My best friend Otto Schutt grew up in San Pedro, and while he was alive, he was famous for looking for ways to give thanks.
Accomplishments, small and large, hopes delivered and disasters avoided, minor miracles, and huge opportunities for celebration were often followed with a shout of “Give thanks!” Before I dive deep into my planning for 2024, I want to “give thanks” for the things I am grateful for in 2023.
Give thanks to the local nonprofits I participate in on the board of directors. Harbor Connects is the successful transition from the Harbor Neighborhood Relief Fund. It helps connect people in need with the local service providers that do the work. Harbor Connects also fills in the gaps with resources to help our local nonprofits and first responders with unusual requests, such as fixing a tire so a recently housed single mother can drive to work or paying for a night at a hotel when the LAPD is helping a victim of domestic violence.
I’m grateful for the newly founded San Pedro Education Foundation, where we are helping fund projects and opportunities for San Pedro schools to do things to improve the quality of education outside the LAUSD annual budget. I’m grateful for the Boys & Girls Clubs of the Los Angeles Harbor, where they fill the non-school hours for its young members with a real focus on their future, be it college or career opportunities. There is no other organization in the South Bay with a more significant impact or a higher return on investment than the Boys & Girls Club, serving over 8,500 kids annually.
Give thanks to Elise Swanson of the San Pedro Chamber of Commerce, who is working with the L.A. City Council Office to improve small business opportunities and the hard work necessary to create an L.A. City Jobs and Economic Development Incentive (JEDI) Zone and an Enhanced Infrastructure Financing District (EIFD) that could transform Pacific Avenue and so many of our boarded-up businesses. Because of Elise’s tireless work, this is a chamber that cares about fighting poverty, ending homelessness, and improving the lives of all San Pedrans.
Give thanks to Linda Grimes, Cindy and Patrick Bradley, Ken and Kathy Creighton, Lucrecia Jacobson, Liz Schindler-Johnson, Windy Barnes Farrell, Amy Eriksen, and the countless others who make San Pedro an excellent place for all forms of the arts. San Pedro is one of California’s state-designated Cultural Districts, highlighting our little town by the sea’s thriving cultural diversity and unique artistic identities.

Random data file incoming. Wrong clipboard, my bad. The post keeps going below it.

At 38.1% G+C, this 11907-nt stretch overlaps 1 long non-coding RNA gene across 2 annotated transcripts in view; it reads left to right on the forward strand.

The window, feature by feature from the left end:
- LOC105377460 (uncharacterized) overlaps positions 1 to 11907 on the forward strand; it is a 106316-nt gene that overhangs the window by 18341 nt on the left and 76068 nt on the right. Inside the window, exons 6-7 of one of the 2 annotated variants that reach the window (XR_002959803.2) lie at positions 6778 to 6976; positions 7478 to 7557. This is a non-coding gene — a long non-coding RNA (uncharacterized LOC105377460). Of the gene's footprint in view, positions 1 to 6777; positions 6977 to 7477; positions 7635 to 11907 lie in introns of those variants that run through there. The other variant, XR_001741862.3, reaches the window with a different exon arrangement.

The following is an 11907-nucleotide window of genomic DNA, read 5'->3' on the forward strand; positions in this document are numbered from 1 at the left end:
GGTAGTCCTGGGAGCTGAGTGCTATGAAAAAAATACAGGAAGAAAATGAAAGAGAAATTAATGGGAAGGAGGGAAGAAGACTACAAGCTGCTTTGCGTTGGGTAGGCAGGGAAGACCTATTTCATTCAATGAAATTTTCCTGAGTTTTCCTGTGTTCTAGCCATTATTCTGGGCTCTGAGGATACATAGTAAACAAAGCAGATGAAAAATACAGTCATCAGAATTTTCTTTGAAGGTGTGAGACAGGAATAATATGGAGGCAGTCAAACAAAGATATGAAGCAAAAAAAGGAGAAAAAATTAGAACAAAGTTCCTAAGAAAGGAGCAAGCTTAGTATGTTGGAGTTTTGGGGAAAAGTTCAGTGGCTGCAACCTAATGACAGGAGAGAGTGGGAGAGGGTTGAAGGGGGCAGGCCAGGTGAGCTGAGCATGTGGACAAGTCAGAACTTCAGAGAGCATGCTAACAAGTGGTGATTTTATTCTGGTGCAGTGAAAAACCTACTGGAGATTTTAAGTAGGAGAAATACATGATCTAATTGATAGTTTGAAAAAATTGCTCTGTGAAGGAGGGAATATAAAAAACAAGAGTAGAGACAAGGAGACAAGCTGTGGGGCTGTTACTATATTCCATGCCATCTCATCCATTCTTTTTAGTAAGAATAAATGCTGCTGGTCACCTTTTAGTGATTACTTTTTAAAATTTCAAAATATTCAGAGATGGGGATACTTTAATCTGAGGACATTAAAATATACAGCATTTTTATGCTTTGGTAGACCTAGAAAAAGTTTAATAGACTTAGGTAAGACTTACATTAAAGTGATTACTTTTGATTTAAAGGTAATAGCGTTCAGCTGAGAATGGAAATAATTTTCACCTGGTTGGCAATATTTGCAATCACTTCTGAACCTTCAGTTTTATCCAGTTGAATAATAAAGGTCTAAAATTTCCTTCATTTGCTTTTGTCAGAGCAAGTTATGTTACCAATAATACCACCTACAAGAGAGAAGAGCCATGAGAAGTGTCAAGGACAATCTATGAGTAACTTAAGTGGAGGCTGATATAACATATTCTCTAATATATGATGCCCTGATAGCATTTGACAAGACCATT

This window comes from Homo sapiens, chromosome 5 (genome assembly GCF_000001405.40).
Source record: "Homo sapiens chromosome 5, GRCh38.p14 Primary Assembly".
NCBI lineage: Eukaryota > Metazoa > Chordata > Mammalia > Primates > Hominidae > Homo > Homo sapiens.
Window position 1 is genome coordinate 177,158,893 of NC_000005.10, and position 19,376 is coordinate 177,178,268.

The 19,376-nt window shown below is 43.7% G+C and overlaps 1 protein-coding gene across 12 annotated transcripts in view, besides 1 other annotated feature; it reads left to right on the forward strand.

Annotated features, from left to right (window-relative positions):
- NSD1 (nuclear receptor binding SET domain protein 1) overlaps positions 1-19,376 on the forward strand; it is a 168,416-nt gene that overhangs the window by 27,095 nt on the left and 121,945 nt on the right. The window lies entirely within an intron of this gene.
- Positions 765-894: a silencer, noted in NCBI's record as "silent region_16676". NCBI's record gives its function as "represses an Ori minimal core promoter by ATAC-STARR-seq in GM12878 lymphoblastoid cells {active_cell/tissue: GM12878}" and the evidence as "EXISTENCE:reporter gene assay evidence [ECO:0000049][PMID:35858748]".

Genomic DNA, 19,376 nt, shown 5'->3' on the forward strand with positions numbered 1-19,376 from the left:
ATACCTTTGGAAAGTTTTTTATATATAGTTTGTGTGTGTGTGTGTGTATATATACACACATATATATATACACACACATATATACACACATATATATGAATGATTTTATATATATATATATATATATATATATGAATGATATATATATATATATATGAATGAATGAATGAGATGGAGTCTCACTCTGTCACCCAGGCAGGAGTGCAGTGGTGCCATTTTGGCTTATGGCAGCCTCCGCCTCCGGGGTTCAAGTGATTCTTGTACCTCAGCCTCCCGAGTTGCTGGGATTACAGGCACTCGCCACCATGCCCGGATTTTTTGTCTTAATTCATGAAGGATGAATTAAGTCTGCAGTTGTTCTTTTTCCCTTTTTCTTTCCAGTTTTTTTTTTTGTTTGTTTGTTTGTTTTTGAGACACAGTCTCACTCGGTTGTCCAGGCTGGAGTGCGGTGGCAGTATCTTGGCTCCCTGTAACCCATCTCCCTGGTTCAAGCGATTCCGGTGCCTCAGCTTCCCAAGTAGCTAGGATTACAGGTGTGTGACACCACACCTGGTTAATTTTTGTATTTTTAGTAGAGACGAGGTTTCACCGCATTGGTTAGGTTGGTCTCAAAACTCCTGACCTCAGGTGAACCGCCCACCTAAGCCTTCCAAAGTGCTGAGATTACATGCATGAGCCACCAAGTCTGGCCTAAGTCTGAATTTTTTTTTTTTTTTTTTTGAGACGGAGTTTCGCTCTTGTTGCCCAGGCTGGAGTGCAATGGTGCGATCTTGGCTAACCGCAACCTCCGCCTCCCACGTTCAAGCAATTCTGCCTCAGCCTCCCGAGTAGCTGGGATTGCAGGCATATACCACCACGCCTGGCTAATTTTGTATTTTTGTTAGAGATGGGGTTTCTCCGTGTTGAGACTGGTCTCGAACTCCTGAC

Give thanks to men like Major General Peter Gravett, Dr. Felton Williams, Councilman Robert Farrell, Senior Lead Officer Maligi “Junior” Nua, Sergio Carrillo, and Kenny Green for the doors they have opened for so many young kids of color in San Pedro who may never have had opportunities without them.
Give thanks to women like Amber Sheikh, Diane Middleton, Connie McOsker, Lisa Williams, Caroline Brady, Shari Weaver, and Janice Hahn, who have had an extraordinary impact on our community and me personally. They get things done when no one else can, sometimes while wearing heels and often without taking credit.
Give thanks for the progress we can see at West Harbor. It is quickly taking shape and remains active during the construction. The cynics have been silenced, and the excitement is growing. The same goes for AltaSea, where new industries around the Blue Economy are being created, and solutions for climate change, food insecurity, and clean energy generation are being researched and developed.
Give thanks to my team at REAL, Laura, Lisa, Anne, Debbie, and Amanda, for your commitment to making a difference in our community and to “work hard, be kind.”
Give thanks to all the people I couldn’t thank within this short column for forgiving me for the omission and for all the work you do for San Pedro.
Give thanks to San Pedro and all those who make it a great place to live, work, and play. Our best days are well on their way.
Lastly, I give thanks to the woman who has put up with the challenges of my community involvement. My wife sacrifices daily at her job as a longshorewoman so I can serve on the Harbor Commission. It has cost her wages, hours, contributions to her pension, a lengthy commute, and time with many of the friends she has made in her 16 years on the waterfront. The losses we have suffered in recent years have brought us closer, and I can’t imagine a better life partner. I love you, Sara. spt